Let’s discuss the pros and cons of Amazon Lex and Nuance (Nuance 10). Before we get to the meat of this, lets first explain who they are.
Amazon Lex is a service for building conversational interfaces for voice and Text. For the voice part, this means the product can understand the words (or utterances) spoken to it. However, the crown jewels of Amazon Lex is that it uses Natural Language Processing (NLP). NLP is the holy grail when it comes to speech recognition as it enables a caller to speak naturally to the system. In the right hands the Speech system will then respond back in the same natural way.
We at ROC wanted to know if this new whizzy ASR with NLP is better from a performance point of view when up against the industry Powerhouse Nuance and their Nuance 10 product. So, what’s Nuance 10?
For those like me who have been using Nuance ASR since the year 2000, Nuance 10 is the predecessor for the older versions of Nuance ASR like Nuance 8.5 and Nuance 9. The latest version using Artificial Intelligence (AI), neural networks and deep learning to achieve the exceptional performance.
The senior members of Route One Connect have collectively been building IVR solutions for over 40 years (that’s not including those that are not on the senior leadership team). During this time, the IVR landscape was dominated by a few big brands like Avaya (or AT&T, Lucent), Cisco or Genesys. However, these guys just provided the ability to write IVR code. Some had the ability to recognise canned utterances like yes/no or number strings, but they were never really at the table when you needed the exceptional performance customers expected from their self-service systems. If you wanted speech recognition in your IVR then Nuance were the only player (until amazon came along to disrupt).
The Criteria When Comparing Amazon Lex With Nuance
In reviewing these 2 products we need to consider the wider picture to ensure a balanced view. The areas that are important are as follows:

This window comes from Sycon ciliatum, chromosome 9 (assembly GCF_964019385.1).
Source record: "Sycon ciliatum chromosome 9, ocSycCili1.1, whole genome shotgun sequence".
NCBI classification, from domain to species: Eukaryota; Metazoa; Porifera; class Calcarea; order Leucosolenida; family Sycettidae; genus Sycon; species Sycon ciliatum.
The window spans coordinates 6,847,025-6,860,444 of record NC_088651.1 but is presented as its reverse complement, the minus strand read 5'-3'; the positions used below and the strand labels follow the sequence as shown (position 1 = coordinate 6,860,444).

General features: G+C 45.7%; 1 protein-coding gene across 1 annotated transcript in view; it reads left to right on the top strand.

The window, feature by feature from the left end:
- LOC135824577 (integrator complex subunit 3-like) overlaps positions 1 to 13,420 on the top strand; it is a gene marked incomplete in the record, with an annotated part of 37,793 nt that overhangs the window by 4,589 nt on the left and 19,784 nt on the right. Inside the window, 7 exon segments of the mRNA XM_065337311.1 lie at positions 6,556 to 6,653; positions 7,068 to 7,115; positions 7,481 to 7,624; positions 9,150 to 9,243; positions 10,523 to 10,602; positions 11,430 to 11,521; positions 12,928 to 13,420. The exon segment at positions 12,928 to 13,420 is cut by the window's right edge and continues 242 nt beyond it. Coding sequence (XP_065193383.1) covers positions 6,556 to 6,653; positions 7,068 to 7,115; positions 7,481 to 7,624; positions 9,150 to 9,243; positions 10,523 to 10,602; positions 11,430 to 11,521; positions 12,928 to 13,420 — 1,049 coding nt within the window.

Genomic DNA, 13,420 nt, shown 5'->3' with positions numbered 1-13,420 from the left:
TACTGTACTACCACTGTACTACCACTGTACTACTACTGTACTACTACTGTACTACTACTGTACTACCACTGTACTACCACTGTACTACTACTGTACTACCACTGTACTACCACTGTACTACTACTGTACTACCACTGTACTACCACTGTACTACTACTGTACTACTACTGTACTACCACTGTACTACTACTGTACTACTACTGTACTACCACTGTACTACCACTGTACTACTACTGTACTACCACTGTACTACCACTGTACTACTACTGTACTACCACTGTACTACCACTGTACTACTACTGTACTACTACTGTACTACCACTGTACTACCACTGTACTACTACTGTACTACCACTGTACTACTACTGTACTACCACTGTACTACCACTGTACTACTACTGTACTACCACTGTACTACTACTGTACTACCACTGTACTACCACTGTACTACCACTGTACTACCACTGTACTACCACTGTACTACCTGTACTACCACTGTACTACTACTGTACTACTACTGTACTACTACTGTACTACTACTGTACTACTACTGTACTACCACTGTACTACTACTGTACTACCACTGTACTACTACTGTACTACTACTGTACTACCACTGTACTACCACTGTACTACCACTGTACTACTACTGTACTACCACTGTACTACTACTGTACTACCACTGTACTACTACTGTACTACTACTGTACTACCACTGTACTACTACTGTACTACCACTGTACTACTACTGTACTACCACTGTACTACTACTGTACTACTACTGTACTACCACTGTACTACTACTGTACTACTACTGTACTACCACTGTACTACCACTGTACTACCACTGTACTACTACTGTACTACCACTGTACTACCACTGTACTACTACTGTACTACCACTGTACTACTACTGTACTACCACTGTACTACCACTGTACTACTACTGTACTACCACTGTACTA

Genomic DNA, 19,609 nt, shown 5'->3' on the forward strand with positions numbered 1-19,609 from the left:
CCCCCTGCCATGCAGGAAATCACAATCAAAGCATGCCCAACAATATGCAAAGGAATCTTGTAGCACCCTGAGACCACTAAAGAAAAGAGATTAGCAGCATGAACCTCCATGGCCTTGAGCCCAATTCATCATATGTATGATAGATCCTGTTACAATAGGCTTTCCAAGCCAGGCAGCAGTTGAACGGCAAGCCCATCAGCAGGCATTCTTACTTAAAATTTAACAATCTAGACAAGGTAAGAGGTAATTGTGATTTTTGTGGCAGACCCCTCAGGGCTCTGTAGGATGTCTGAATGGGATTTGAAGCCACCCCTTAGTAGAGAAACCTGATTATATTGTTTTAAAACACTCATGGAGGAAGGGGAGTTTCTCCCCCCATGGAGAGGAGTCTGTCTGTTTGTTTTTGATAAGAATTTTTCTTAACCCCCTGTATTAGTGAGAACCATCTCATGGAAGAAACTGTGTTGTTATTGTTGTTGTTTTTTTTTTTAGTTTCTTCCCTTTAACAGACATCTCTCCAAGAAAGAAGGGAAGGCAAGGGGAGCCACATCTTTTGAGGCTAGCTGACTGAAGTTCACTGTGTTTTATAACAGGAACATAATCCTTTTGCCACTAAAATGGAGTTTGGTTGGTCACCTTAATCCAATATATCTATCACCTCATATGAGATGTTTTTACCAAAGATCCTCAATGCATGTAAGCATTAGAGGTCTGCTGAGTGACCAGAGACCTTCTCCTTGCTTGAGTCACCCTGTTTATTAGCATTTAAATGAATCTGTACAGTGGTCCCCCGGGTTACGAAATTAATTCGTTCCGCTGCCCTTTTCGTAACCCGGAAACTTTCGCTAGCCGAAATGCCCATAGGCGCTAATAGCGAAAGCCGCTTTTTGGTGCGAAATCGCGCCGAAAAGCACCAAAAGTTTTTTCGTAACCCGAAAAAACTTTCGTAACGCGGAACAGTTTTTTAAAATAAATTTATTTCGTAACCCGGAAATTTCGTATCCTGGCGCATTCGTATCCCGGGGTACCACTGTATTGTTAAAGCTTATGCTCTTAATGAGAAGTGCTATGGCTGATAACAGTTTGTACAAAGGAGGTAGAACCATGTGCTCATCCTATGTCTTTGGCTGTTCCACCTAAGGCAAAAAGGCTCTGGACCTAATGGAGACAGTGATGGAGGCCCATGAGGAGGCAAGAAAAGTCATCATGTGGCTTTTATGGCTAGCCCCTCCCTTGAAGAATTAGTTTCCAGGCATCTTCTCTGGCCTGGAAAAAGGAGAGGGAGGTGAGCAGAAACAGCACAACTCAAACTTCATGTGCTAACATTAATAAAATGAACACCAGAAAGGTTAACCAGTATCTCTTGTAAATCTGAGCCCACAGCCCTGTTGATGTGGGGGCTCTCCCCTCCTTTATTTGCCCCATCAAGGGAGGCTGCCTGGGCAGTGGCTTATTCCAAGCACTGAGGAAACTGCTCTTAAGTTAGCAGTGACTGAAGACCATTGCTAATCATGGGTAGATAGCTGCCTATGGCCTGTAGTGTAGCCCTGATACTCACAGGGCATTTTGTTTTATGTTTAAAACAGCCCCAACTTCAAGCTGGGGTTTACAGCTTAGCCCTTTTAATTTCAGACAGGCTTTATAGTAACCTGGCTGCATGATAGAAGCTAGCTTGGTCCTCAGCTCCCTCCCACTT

- Building a recognition state.
- What does the architect look like?
- Licensing model
- Deployment method
Building A Recognition State
The mechanism you use to build a Nuance 10 grammar is different when compared to how you build an Amazon Lex input state (or Lex Bot).
With Nuance you need to have a level of programming and an understanding of XML, VXML and GRXML formats. If you have this, then you can start to play around building a grammar. be warned, for complex input state where you will want to build a natural language interface you will require a much deeper understanding of programming.
Amazon Lex is much simpler. You simply create a new Lex Bot, add Intents (For example ‘Yes’ or ‘No’) and then manually add some sample utterances phrases). It’s straight forward really.
ASR Software Build
An important thing to note when comparing Amazon Lex vs Nuance is that Nuance 10 requires the customer to stand up infrastructure (physical, Virtual or cloud). This infrastructure can be Windows or Linux based but does need to be sized accordingly. A single server (depending on server specifications) will only be able to cope with a certain amount of traffic. You will need to factor this in if you are to deploy a huge system as you will need multiple server (maybe as many as 15).
Also, bear in mind that should traffic change the setup is fixed so you may need to buy more infrastructure if the system gets busier over time (which is often the case). The fact you have to statically assign and configure the infrastructure up front means you also have to hope you don’t over subscribe and buy to many servers than are necessary…. and do you size for peak load or average… this setup is quite complicated when you think about it especially when you have to install a license manager, recogniser software, NSS and a Nuance Management Station.